Although the effects on yield of fertilizers, capital, and labor can be directly measured, other effects of the use of insect- and herbicide-resistant crops must be measured indirectly—that is by how much they reduce or facilitate the reduction of crop losses. When GE soybeans, corn, and cotton resistant to RoundUp are planted, along with timely RoundUp applications to control weeds, yields are almost always greater when compared to crop production without weed control.
The benefit of planting insect-resistant crops is more time and location dependent. For example, the use of corn resistant to the European corn borer resulted in annual average yield gains across the United States of 5-10 percent, but that the advantage varied greatly. Prior to the introduction of insect-resistant corn, many farmers accepted yields losses rather than incur the expense and uncertainty of chemical control. With the adoption of GE corn, yield differences were most notable in years and places when the pressure on crops from pests was high.
Because pest pressure varies across regions, not all farmers have realized an equal benefit. In addition, genetically engineered seed is much more expensive than conventional crops (see Figure 1). That means that productivity gains have to offset those additional costs, which may not occur, for example, if a farmer lives in an area where weeds and insects are not intense.
Figure 1. The costs per acre of GE corn, cotton, and soybean seed has risen steadily in the past several years. Any economic benefits that farmers get in terms of higher yields or reduced labor costs must offset the higher prices farmers are paying for genetically- engineered seeds.
The decision to adopt GE crops may have far-reaching effects on other farms. For example, livestock producers, who are the biggest buyers of corn and soybeans, are major beneficiaries of reductions in crop price from better yields in GE crops. However, to date, there have been no quantitative estimates of those savings. Farmers who don’t plant GE crops do benefit from the regional use of GE technology that reduces pest populations. However, those farmers also might suffer from the development of weeds and insects that have acquired pesticide resistance in fields planted with GE crops. Without more research on these issues, the wider effects of GE crops on other farmers are difficult to determine.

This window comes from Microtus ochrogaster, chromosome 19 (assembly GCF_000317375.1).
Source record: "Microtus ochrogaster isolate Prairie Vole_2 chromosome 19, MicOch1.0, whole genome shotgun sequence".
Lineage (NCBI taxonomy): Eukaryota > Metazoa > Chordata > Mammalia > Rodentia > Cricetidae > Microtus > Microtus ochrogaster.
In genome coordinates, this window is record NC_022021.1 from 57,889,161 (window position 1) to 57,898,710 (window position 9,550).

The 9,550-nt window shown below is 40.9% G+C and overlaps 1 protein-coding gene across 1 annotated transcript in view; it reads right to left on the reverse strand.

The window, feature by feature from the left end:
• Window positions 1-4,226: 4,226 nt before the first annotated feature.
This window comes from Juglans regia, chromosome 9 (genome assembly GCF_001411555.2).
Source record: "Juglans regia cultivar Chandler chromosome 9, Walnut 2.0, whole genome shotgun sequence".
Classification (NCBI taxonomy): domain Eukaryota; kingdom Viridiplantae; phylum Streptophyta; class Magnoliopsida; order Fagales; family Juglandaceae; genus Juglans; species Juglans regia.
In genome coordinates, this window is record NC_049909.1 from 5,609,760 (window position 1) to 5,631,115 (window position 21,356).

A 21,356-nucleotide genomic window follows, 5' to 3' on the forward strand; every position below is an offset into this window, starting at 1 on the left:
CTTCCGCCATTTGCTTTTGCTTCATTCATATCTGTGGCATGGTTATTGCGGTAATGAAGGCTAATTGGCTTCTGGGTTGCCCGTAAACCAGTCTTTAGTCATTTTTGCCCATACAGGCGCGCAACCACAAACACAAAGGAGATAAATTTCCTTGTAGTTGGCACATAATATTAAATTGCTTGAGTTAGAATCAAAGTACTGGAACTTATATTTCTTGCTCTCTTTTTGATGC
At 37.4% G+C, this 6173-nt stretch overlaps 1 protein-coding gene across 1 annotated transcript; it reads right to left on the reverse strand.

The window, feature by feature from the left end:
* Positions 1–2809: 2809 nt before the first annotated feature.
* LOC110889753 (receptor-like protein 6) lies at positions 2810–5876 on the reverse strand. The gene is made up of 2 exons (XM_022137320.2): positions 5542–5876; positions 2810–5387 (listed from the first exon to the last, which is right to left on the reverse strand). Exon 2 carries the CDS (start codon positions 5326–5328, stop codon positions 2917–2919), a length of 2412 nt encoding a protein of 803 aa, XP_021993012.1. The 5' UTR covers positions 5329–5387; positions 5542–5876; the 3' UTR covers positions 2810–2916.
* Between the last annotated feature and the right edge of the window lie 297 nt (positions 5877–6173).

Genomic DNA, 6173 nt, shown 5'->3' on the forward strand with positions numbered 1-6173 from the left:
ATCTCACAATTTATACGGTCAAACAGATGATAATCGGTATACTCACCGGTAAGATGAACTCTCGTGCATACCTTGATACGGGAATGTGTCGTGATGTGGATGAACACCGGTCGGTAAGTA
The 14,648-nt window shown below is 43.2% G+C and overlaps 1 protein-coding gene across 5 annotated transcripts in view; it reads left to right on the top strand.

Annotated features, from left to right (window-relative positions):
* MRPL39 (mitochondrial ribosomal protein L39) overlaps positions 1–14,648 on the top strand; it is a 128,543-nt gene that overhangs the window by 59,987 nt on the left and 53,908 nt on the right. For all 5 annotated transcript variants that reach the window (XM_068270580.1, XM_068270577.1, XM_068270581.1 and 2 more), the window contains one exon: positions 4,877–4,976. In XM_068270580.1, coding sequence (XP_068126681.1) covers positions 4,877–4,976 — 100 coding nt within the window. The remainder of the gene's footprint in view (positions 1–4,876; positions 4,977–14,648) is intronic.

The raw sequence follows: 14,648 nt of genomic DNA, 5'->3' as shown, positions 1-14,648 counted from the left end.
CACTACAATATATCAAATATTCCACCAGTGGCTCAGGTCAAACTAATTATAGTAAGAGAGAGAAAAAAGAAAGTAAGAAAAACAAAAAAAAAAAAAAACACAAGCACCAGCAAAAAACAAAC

GE crops can benefit the environment when properly used. One of the biggest potential benefits is improvement of soil and water quality. The use of RoundUp-resistant crops has helped reinforce the growing trend to practice conservation tillage, because it eliminates weed control as one of the reasons to use conventional tilling. (see Figure 2) With conventional tillage, farmers turn plant stalks and stubble into the soil while at the same time disrupting the growth of weeds. The problem is that conventional tilling can erode and compact soil and form a crust that repels water. The result is increased runoff from farms that carries sediments and agricultural chemicals into rivers and other waterways. With conservation tillage, at least 30% of crop waste remains on top of the field. This includes the practice of “no till,” which is no tilling at all; the seeds are “drilled” into the ground amidst the stubble of the last crop. The end result is less runoff and better water quality.
Figure 2. The use of RoundUp-resistant crops has reduced the need to till for weed control, and contributed to an increase the amount of conservation tilling, which helps prevent erosion and farm runoff that pollutes rivers with sediments and chemicals.
A major benefit from the use of insect-resistant crops has been the decreased use of insecticides. Since the advent of GE crops, the pounds of insecticides (active ingredient) used per acre has decreased. This benefits the environment because most spray insecticides kill most types of insects, even beneficial ones such as honey bees or natural predators of pests. But GE crops that target specific pests with Bt toxins in corn and cotton have been used very successfully, targeting only the pests that feed on those crops. To combat the possibility that repeated plantings of Bt crops could lead to the emergence of Bt resistant insects, the U.S. Environmental Protection Agency mandated a “refuge strategy”: a certain percentage of every Bt field must be planted with non-Bt seed to ensure that a population of insects susceptible to Bt will survive.
The report finds that the reliance on plants that are resistant to only one herbicide (RoundUp) could be problematic. RoundUp does have several environmental advantages over other herbicides because it kills most plants without substantial adverse effects on animals or on soil and water quality. However, repeated applications of it could allow naturally–occurring glyphosate-resistant weeds to thrive. Continued and constant exposure to RoundUp can also speed the evolution of resistance to it in weeds previously susceptible. A trend in the occurrence of RoundUp-resistant weeds has already been detected in the United States and abroad (see Figure 3). Combating the growth of herbicide-resistant weeds would require more diverse weed management practices, for example rotating the use of different types of herbicides.